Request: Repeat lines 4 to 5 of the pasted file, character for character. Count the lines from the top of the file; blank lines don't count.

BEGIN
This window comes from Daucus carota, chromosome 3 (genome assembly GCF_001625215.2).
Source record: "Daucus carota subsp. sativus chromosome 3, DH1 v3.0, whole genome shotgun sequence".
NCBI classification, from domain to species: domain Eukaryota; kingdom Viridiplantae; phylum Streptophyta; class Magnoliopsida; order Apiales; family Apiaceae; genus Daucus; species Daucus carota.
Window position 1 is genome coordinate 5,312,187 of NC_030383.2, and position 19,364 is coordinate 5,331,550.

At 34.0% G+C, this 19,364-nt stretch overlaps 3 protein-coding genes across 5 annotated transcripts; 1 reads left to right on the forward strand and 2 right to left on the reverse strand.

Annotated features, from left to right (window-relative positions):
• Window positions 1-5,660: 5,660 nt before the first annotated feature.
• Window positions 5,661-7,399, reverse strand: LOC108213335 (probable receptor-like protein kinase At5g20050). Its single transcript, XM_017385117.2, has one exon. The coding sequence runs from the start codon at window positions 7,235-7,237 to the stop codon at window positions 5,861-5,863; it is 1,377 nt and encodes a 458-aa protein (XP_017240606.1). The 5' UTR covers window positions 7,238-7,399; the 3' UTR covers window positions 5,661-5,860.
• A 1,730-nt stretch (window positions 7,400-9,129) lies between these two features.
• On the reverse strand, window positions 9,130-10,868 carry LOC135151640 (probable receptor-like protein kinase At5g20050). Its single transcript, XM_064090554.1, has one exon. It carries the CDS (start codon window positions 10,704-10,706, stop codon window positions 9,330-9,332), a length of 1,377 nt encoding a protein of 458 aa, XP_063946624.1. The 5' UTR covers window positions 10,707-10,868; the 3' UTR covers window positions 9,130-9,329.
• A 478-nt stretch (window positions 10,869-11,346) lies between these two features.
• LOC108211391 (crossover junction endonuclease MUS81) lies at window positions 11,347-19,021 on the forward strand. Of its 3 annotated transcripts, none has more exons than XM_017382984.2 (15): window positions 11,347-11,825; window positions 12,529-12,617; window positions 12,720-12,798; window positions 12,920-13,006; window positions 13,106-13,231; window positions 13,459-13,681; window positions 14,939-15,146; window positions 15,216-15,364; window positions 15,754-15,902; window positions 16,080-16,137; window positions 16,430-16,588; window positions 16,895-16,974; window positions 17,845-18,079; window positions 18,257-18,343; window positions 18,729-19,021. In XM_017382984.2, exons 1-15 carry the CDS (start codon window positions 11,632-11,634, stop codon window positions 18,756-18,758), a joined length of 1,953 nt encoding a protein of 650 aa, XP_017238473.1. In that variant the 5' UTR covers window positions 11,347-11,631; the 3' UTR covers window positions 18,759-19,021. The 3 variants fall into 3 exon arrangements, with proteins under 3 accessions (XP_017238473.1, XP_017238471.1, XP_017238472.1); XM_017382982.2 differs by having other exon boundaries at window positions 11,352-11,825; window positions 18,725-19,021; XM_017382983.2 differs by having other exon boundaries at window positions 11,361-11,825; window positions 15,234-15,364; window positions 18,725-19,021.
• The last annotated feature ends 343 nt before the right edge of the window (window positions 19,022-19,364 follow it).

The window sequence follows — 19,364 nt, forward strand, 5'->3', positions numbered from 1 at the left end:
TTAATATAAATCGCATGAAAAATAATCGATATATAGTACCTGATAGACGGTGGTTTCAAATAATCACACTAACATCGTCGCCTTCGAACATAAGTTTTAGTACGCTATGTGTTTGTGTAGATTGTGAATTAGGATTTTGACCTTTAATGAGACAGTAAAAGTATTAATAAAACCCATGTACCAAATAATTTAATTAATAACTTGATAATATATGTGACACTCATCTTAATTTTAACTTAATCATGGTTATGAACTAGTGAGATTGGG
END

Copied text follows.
Window position 1 is genome coordinate 5,312,187 of NC_030383.2, and position 19,364 is coordinate 5,331,550.

At 34.0% G+C, this 19,364-nt stretch overlaps 3 protein-coding genes across 5 annotated transcripts; 1 reads left to right on the forward strand and 2 right to left on the reverse strand.